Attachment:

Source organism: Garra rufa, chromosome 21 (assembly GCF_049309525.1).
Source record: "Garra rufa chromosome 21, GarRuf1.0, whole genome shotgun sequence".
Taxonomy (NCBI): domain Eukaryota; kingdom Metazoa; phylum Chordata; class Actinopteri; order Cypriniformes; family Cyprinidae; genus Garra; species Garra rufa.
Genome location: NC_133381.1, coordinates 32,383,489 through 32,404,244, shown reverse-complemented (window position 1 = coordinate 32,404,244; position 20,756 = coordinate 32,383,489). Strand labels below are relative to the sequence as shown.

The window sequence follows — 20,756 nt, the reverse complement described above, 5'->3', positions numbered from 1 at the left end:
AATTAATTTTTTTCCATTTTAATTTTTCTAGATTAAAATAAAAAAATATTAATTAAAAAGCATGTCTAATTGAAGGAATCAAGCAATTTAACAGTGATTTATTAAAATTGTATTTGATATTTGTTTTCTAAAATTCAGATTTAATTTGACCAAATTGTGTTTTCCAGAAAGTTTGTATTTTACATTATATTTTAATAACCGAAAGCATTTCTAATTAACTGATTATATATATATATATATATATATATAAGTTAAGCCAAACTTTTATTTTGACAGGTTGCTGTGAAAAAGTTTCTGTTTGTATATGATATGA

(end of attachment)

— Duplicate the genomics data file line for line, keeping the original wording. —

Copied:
Source organism: Garra rufa, chromosome 21 (assembly GCF_049309525.1).
Source record: "Garra rufa chromosome 21, GarRuf1.0, whole genome shotgun sequence".
Taxonomy (NCBI): domain Eukaryota; kingdom Metazoa; phylum Chordata; class Actinopteri; order Cypriniformes; family Cyprinidae; genus Garra; species Garra rufa.
Genome location: NC_133381.1, coordinates 32,383,489 through 32,404,244, shown reverse-complemented (window position 1 = coordinate 32,404,244; position 20,756 = coordinate 32,383,489). Strand labels below are relative to the sequence as shown.

The window sequence follows — 20,756 nt, the reverse complement described above, 5'->3', positions numbered from 1 at the left end:
AATTAATTTTTTTCCATTTTAATTTTTCTAGATTAAAATAAAAAAATATTAATTAAAAAGCATGTCTAATTGAAGGAATCAAGCAATTTAACAGTGATTTATTAAAATTGTATTTGATATTTGTTTTCTAAAATTCAGATTTAATTTGACCAAATTGTGTTTTCCAGAAAGTTTGTATTTTACATTATATTTTAATAACCGAAAGCATTTCTAATTAACTGATTATATATATATATATATATATATATAAGTTAAGCCAAACTTTTATTTTGACAGGTTGCTGTGAAAAAGTTTCTGTTTGTATATGATATGA